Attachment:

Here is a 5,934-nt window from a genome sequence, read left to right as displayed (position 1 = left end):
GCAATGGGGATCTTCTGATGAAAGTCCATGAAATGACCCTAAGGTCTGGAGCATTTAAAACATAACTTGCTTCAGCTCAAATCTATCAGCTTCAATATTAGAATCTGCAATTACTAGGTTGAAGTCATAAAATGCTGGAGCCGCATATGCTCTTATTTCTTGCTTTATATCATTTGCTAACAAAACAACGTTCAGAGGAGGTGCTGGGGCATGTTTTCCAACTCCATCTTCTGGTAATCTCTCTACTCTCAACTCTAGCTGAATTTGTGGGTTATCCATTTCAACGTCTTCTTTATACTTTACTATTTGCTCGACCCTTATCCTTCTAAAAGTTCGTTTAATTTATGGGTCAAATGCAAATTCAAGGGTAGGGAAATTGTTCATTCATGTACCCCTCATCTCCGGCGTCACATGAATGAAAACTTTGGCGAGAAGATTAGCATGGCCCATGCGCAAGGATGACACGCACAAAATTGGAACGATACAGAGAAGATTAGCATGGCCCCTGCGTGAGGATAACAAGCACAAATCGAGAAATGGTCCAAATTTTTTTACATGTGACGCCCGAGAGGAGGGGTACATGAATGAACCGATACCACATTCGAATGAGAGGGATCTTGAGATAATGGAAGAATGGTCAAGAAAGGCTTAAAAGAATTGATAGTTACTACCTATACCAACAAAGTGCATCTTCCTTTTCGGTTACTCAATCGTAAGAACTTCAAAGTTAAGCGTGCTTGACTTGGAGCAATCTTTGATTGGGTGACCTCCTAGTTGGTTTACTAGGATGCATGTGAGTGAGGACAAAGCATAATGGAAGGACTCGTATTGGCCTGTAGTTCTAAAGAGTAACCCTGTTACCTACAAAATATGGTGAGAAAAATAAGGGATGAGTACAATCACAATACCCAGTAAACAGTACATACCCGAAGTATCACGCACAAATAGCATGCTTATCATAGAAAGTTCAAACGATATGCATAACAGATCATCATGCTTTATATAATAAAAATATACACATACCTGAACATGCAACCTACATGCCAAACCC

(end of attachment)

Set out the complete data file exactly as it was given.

Here is a 5,934-nt window from a genome sequence, read left to right as displayed (position 1 = left end):
GCAATGGGGATCTTCTGATGAAAGTCCATGAAATGACCCTAAGGTCTGGAGCATTTAAAACATAACTTGCTTCAGCTCAAATCTATCAGCTTCAATATTAGAATCTGCAATTACTAGGTTGAAGTCATAAAATGCTGGAGCCGCATATGCTCTTATTTCTTGCTTTATATCATTTGCTAACAAAACAACGTTCAGAGGAGGTGCTGGGGCATGTTTTCCAACTCCATCTTCTGGTAATCTCTCTACTCTCAACTCTAGCTGAATTTGTGGGTTATCCATTTCAACGTCTTCTTTATACTTTACTATTTGCTCGACCCTTATCCTTCTAAAAGTTCGTTTAATTTATGGGTCAAATGCAAATTCAAGGGTAGGGAAATTGTTCATTCATGTACCCCTCATCTCCGGCGTCACATGAATGAAAACTTTGGCGAGAAGATTAGCATGGCCCATGCGCAAGGATGACACGCACAAAATTGGAACGATACAGAGAAGATTAGCATGGCCCCTGCGTGAGGATAACAAGCACAAATCGAGAAATGGTCCAAATTTTTTTACATGTGACGCCCGAGAGGAGGGGTACATGAATGAACCGATACCACATTCGAATGAGAGGGATCTTGAGATAATGGAAGAATGGTCAAGAAAGGCTTAAAAGAATTGATAGTTACTACCTATACCAACAAAGTGCATCTTCCTTTTCGGTTACTCAATCGTAAGAACTTCAAAGTTAAGCGTGCTTGACTTGGAGCAATCTTTGATTGGGTGACCTCCTAGTTGGTTTACTAGGATGCATGTGAGTGAGGACAAAGCATAATGGAAGGACTCGTATTGGCCTGTAGTTCTAAAGAGTAACCCTGTTACCTACAAAATATGGTGAGAAAAATAAGGGATGAGTACAATCACAATACCCAGTAAACAGTACATACCCGAAGTATCACGCACAAATAGCATGCTTATCATAGAAAGTTCAAACGATATGCATAACAGATCATCATGCTTTATATAATAAAAATATACACATACCTGAACATGCAACCTACATGCCAAACCC